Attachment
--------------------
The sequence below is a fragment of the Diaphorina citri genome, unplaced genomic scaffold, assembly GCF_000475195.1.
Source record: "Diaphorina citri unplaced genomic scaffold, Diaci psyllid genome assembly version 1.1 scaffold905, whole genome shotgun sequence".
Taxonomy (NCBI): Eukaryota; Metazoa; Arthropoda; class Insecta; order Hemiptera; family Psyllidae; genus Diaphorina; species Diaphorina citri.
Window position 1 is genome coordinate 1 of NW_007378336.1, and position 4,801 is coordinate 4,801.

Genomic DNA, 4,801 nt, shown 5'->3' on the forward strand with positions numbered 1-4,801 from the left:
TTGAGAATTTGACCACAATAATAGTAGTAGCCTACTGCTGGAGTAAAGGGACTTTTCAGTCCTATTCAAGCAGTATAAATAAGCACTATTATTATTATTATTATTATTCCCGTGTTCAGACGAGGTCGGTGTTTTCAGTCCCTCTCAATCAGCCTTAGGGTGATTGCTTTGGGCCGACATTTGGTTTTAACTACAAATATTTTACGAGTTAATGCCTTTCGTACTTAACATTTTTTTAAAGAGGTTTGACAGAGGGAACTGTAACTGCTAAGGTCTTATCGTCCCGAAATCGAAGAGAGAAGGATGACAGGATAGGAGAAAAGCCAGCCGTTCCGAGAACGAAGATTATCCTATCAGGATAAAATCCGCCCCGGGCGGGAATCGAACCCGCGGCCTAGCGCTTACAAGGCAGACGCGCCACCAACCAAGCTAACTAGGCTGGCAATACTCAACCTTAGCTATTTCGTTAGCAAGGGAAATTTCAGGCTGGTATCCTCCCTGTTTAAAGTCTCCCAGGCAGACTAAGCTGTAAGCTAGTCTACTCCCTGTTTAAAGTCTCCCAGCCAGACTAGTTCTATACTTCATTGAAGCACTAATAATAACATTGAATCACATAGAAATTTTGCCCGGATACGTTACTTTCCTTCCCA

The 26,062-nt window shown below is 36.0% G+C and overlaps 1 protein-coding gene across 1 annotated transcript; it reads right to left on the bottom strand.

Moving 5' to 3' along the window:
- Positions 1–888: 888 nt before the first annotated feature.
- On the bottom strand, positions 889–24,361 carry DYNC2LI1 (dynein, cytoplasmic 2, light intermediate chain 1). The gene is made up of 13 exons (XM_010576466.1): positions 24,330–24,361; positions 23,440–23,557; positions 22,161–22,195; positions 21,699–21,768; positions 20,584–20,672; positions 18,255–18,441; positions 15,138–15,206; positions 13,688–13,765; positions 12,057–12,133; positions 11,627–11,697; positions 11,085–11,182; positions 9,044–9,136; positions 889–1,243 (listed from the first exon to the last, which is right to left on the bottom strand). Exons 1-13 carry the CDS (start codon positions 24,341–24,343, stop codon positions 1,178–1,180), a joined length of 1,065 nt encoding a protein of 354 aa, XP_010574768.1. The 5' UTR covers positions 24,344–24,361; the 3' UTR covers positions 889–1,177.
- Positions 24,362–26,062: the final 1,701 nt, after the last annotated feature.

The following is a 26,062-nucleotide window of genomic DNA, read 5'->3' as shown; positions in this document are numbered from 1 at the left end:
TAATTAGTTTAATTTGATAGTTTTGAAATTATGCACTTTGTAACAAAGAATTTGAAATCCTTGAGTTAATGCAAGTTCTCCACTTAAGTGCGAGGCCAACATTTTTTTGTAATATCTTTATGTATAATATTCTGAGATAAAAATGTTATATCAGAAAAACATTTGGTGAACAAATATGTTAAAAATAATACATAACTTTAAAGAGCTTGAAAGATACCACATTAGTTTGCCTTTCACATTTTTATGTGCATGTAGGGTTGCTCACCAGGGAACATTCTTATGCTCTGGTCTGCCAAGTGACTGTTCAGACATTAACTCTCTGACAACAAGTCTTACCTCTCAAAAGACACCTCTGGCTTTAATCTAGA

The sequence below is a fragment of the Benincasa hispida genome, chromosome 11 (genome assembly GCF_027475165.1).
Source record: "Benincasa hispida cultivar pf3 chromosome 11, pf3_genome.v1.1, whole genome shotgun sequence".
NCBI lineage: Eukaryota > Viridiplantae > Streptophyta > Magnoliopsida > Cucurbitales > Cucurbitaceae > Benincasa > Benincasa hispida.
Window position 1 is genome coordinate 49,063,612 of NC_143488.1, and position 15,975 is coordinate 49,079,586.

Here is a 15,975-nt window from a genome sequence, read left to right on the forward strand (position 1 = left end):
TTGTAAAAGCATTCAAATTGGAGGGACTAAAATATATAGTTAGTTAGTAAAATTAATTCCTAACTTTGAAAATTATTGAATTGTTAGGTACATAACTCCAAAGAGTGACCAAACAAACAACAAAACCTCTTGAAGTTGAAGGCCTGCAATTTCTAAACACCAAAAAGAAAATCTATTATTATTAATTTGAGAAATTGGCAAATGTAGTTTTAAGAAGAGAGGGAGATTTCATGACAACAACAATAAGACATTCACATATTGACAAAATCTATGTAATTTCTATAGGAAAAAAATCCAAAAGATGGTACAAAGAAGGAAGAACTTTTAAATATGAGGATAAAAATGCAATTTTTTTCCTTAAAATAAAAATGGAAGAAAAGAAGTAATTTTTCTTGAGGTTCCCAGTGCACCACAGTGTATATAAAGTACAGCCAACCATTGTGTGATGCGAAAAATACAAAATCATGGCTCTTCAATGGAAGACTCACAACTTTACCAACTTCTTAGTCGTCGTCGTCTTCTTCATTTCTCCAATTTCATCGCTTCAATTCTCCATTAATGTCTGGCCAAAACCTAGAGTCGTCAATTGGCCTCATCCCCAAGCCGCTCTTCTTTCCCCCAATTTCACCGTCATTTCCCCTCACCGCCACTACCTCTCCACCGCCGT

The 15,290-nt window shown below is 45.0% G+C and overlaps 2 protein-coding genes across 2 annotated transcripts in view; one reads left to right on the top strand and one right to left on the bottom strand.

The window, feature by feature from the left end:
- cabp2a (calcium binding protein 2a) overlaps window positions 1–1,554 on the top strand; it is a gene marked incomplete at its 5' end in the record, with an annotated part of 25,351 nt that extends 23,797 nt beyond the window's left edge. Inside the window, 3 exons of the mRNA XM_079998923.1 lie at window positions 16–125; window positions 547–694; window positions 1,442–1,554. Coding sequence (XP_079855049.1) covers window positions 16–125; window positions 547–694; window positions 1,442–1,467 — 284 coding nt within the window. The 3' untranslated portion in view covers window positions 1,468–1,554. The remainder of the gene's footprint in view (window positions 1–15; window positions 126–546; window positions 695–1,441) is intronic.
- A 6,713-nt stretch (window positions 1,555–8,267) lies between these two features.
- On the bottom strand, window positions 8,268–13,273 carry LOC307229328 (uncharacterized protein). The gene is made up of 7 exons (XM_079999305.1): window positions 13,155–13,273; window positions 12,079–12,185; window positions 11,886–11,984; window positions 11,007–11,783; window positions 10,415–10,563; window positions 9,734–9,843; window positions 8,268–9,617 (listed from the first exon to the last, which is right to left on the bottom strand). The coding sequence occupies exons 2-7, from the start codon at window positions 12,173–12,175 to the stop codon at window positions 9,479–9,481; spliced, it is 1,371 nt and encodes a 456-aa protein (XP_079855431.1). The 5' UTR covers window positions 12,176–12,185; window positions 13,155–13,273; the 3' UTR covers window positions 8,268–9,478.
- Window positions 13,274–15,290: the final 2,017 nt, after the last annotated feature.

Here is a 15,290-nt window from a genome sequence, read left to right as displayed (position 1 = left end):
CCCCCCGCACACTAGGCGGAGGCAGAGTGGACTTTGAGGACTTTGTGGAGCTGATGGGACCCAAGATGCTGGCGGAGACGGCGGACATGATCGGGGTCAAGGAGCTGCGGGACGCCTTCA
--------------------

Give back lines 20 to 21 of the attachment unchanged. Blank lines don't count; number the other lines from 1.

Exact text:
The 15,290-nt window shown below is 45.0% G+C and overlaps 2 protein-coding genes across 2 annotated transcripts in view; one reads left to right on the top strand and one right to left on the bottom strand.

The window, feature by feature from the left end: